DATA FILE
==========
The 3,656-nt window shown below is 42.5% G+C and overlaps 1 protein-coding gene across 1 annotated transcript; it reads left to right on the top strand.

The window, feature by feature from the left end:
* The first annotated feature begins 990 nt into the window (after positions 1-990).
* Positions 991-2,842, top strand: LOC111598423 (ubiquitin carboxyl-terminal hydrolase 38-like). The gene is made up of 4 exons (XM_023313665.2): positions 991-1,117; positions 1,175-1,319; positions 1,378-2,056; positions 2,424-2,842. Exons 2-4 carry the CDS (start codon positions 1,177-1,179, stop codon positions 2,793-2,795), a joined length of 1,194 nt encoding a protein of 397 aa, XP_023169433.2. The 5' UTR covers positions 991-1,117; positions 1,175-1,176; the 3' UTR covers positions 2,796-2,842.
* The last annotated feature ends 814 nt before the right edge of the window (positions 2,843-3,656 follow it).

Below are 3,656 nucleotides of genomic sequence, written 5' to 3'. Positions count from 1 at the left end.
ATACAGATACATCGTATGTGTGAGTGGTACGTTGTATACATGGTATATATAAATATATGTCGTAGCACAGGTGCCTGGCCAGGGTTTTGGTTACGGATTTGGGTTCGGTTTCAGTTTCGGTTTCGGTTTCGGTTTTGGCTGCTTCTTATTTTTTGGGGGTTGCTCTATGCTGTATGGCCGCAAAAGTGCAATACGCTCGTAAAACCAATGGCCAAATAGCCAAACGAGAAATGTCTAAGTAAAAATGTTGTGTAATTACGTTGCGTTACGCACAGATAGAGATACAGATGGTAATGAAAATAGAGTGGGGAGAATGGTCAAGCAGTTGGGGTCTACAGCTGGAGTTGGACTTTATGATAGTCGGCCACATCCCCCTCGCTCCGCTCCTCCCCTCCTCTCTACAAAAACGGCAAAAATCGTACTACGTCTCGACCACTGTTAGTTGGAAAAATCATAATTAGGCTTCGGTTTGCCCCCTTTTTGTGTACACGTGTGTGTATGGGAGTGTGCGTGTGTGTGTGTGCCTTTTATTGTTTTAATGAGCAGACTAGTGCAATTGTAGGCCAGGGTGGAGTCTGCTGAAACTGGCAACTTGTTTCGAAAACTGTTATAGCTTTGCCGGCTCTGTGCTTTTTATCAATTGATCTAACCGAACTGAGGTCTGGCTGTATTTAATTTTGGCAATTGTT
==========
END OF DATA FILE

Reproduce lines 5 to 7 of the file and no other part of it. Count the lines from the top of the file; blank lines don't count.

* The last annotated feature ends 814 nt before the right edge of the window (positions 2,843-3,656 follow it).

Below are 3,656 nucleotides of genomic sequence, written 5' to 3'. Positions count from 1 at the left end.
ATACAGATACATCGTATGTGTGAGTGGTACGTTGTATACATGGTATATATAAATATATGTCGTAGCACAGGTGCCTGGCCAGGGTTTTGGTTACGGATTTGGGTTCGGTTTCAGTTTCGGTTTCGGTTTCGGTTTTGGCTGCTTCTTATTTTTTGGGGGTTGCTCTATGCTGTATGGCCGCAAAAGTGCAATACGCTCGTAAAACCAATGGCCAAATAGCCAAACGAGAAATGTCTAAGTAAAAATGTTGTGTAATTACGTTGCGTTACGCACAGATAGAGATACAGATGGTAATGAAAATAGAGTGGGGAGAATGGTCAAGCAGTTGGGGTCTACAGCTGGAGTTGGACTTTATGATAGTCGGCCACATCCCCCTCGCTCCGCTCCTCCCCTCCTCTCTACAAAAACGGCAAAAATCGTACTACGTCTCGACCACTGTTAGTTGGAAAAATCATAATTAGGCTTCGGTTTGCCCCCTTTTTGTGTACACGTGTGTGTATGGGAGTGTGCGTGTGTGTGTGTGCCTTTTATTGTTTTAATGAGCAGACTAGTGCAATTGTAGGCCAGGGTGGAGTCTGCTGAAACTGGCAACTTGTTTCGAAAACTGTTATAGCTTTGCCGGCTCTGTGCTTTTTATCAATTGATCTAACCGAACTGAGGTCTGGCTGTATTTAATTTTGGCAATTGTT